The Guardian began its experiment with its foreign and business desks, each for different reasons: the foreign desk “because the world’s time zones make a nonsense of once-a-day publication once you have the means of a 24-hour news service,” and the business desk because a “lot of business news is released early in the morning” and it doesn’t seem logical to wait until the following morning’s paper to publish the news.”
It’s an interesting interview which raises one of the key concerns that the policy has raised in the industry: Accuracy in the face of speed.
The main difficulty with online-first publishing is getting the balance right between speed and quality. Speed is of huge importance for any news website, but quality and accuracy are at the heart of the Guardian’s journalism and I think it would be wrong to sacrifice or compromise on those.
Harrison’s describes a process of using wire copy first then letting foreign correspondents file a more considered piece as protection from that compromise.
“I am at pains to stress the importance of accuracy – and the importance of giving the correspondent enough time to do some proper reporting.”
I find it surprising that this is still a point if issue for many journalists.
That process doesn’t strike me as any different from the traditional journalistic process. The web first policy has forced a split in the publication of the story. The shorter reactive stuff, normally associated with the front of the paper (and often wire copy rewrite), goes up first. The more reflective, informed opinion, normally reserved for the comment/analysis pages, goes up later.
In the newspaper they are published in the same place. On the web they are published at separate times.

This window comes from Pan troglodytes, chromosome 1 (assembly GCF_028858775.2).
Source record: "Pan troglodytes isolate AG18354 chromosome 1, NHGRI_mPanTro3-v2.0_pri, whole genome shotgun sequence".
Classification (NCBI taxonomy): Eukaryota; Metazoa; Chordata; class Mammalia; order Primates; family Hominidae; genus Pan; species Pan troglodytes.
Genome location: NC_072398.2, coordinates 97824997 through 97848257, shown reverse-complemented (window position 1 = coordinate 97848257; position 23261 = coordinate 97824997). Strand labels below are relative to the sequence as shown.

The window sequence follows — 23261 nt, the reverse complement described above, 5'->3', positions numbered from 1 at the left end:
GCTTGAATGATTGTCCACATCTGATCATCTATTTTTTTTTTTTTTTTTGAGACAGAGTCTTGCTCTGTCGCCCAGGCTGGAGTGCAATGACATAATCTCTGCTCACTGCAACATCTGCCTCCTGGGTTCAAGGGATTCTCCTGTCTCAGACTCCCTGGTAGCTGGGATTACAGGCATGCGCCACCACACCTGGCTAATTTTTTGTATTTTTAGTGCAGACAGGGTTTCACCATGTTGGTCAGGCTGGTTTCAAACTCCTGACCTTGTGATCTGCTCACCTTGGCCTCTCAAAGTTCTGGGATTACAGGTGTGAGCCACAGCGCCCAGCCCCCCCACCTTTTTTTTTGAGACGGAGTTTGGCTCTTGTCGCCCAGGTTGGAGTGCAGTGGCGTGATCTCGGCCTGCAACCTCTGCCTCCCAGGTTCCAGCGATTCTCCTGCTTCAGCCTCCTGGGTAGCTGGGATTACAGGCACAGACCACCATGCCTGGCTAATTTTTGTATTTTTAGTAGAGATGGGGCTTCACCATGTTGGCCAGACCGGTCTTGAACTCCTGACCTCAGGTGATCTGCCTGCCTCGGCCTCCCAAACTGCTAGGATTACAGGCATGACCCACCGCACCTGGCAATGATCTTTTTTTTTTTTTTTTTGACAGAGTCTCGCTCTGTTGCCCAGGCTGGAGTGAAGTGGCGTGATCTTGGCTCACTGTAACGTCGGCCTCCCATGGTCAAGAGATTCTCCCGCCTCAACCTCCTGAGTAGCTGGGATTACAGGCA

It seems that this is another of those zero-sum arguments. The accusation? You cannot have speed and accuracy on the web.
I think journalists are selling themselves short if they align themselves with this view. It’s obvious from The Guardian’s approach that journalists are not expected to behave any differently in the way they report on stories. In fact the emphasis seems to be on making sure they have the space and time to do things properly.
The truth may be that many who use the speed vs accuracy accusation, particularly in newspapers, are protecting the output medium not journalistic integrity. They are actually talking about protecting the way newspapers are put together not the journalism that appears in them.
Harrison’s views on the development of news online might be useful advice for them.
We have to recognise that the web has changed people’s expectations of how news is delivered and respond to that. Yes, it will change things completely in terms of delivery – but I think the issue of trusted sources of news become ever-more important when the sources are so many and varied.